If vulnerability doesn’t work, does humor? No, it doesn’t. Women tried that too. They grabbed and donned handknit, pink “pussy” hats when an estimated 4.1 million peopletook to the streets in the 2017 Women’s March throughout America. I saw them when I participated in the march in St. Thomas, in the U.S. Virgin Islands. There were signs, chanting and motivational speakers.
It didn’t matter. The rights of women are only disintegrating further. For some reason, both men and women in powerful political positions have shown a complete disinterest in supporting the rights of the majority of its population.
Something happened from Hillary’s emails to Brené Brown to forcing victims to give birth to their rapist’s baby. America stopped caring about its women: its mothers, its sisters and its daughters.
The 200 men who were forced to resign from the #metoo movement was an important step, but to many, it felt like just another thing to watch on a screen or share in their status update for the day (19 million did).
Have women been too busy working and raising families to notice? The vast majority — 82.2% – of single parents in the U.S. with custody are women, and more than three-quarters are working, too. But then, the New Zealand Prime Minister is a single mom. I don’t understand the difference.
Women are simply not considered equal to men in the U.S. Constitution. It feels like it’s time to reintroduce this concept into modern American politics. The blowhard Trump supports will throw red herrings out like it was a woman — Alabama Gov. Kay Ivey – who signed into law a complete ban on abortions in the state. But that’s beside the point.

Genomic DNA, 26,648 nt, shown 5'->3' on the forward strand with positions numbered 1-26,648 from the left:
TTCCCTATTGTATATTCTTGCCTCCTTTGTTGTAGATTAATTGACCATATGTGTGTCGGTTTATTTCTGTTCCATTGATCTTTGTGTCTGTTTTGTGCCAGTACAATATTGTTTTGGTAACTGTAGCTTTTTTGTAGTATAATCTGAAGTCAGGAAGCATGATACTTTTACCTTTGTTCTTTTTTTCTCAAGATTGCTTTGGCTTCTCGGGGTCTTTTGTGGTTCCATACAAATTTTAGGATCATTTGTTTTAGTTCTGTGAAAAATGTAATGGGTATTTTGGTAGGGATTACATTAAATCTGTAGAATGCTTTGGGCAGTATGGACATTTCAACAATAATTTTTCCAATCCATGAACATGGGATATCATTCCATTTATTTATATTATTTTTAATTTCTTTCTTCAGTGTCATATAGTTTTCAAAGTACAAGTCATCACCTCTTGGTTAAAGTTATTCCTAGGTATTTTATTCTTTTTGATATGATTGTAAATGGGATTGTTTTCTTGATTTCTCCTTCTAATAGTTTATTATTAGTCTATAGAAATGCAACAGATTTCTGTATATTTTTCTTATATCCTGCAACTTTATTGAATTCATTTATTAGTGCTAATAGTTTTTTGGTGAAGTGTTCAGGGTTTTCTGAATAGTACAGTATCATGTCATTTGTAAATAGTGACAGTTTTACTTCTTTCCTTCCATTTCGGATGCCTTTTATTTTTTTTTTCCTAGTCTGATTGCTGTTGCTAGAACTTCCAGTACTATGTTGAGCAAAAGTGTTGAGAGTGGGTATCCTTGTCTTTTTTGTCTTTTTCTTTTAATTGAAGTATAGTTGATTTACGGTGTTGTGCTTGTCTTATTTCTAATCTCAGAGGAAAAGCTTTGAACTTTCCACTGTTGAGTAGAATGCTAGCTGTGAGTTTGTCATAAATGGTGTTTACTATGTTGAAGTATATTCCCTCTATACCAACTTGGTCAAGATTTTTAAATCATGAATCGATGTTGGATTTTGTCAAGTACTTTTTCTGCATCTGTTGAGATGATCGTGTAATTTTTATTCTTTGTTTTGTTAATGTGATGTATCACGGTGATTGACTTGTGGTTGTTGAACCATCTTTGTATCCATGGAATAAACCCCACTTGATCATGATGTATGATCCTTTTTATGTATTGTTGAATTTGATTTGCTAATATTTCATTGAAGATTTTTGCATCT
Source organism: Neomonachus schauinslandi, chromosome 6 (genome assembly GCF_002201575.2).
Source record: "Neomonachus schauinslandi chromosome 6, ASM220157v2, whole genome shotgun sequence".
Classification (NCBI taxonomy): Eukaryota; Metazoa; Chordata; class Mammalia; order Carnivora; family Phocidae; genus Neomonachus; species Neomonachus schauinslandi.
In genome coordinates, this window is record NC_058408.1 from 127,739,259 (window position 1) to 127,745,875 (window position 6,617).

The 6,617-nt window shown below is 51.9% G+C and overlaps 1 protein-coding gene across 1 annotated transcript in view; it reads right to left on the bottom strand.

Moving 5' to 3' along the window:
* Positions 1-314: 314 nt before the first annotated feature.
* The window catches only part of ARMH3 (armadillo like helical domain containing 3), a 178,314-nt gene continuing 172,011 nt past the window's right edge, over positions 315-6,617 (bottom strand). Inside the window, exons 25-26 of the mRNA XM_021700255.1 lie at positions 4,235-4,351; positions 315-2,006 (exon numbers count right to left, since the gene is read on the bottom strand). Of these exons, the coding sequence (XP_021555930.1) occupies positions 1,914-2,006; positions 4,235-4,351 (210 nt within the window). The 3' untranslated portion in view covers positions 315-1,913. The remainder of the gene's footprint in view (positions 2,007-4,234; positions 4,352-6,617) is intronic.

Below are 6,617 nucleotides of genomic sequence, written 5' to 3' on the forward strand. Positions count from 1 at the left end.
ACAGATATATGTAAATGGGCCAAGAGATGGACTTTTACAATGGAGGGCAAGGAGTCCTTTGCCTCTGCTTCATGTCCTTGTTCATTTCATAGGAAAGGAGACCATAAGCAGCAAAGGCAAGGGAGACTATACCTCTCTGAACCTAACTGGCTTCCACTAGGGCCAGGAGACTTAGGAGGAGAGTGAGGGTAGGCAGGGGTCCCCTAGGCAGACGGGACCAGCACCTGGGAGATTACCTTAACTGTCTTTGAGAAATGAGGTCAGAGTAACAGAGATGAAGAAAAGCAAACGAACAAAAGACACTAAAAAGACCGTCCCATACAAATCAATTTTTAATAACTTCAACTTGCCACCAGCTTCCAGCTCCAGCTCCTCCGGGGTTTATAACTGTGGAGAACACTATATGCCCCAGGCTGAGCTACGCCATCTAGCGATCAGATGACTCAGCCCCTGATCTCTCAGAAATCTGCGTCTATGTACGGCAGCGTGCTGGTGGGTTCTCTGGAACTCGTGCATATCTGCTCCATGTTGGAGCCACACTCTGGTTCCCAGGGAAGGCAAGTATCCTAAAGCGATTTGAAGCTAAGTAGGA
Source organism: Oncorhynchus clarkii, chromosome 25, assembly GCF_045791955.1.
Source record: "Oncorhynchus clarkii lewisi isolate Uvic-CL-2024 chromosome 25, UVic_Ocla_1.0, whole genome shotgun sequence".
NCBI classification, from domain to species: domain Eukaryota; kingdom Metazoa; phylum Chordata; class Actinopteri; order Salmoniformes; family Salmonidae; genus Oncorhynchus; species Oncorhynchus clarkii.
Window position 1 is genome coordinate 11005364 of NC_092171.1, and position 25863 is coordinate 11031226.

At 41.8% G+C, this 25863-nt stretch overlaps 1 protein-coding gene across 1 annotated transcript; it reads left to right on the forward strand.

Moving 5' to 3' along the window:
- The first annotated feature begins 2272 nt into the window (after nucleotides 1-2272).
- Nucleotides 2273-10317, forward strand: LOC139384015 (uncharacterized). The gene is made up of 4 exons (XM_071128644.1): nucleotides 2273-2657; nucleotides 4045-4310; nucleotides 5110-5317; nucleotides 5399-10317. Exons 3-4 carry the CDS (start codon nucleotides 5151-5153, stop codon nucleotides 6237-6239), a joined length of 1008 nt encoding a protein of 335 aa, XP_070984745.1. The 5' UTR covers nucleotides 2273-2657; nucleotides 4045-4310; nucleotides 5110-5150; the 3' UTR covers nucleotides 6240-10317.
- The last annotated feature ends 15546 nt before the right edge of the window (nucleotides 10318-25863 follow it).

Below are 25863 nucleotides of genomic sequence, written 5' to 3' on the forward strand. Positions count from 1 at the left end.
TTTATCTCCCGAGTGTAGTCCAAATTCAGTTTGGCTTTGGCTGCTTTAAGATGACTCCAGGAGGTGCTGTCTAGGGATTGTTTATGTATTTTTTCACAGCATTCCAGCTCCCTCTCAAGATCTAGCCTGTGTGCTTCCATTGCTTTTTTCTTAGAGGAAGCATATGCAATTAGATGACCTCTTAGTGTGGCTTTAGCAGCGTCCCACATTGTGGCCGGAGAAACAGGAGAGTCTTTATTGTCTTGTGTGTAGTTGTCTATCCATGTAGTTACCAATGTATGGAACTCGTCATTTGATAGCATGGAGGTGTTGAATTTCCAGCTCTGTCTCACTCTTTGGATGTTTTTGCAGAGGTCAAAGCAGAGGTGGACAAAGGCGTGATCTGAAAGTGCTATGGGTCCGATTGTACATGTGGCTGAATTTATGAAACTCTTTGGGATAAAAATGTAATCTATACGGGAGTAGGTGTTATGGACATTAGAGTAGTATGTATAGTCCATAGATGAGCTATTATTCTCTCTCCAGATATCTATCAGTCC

This isn’t about Hillary’s emails or gun rights or abortion or immigration or hey, at least there’s no genital mutilation in America. This is about fundamental human rights.
This complete apathy and regression of rights has been a long time coming, of course. The protests of the 1960s and 1970s didn’t result in the passage of an Equal Right Amendment. Only 36 states have ratified this amendment to the U.S. Constitution, which guarantees equality to women.
In America, women can’t make our own medical decisions, don’t have to be paid the same rate as men for the same work and are frequently subject to sexual harassment and abuse.
It’s these kinds of rights that men take for granted every day.
And yet, powerful women are ignored and belittled at every turn. Ask any powerful woman you know if this has been her experience, and the vast majority will throw all kinds of hashtags at you in agreement. But they’re yelling into an empty echo chamber, and they probably weren’t asked in the first place.
In 2019, women hold 25% of the seats in the U.S. Senate and 23.4% in the U.S. House of Representatives. There is no reason why this voting block should not unite and gather support from their male counterparts to pass simple legislation that protects the majority of the population of the country.
The answer to misogyny may not be political, but protecting the rights and equality of women in America should be. But whatever, right? Everyone’s probably already stopped listening.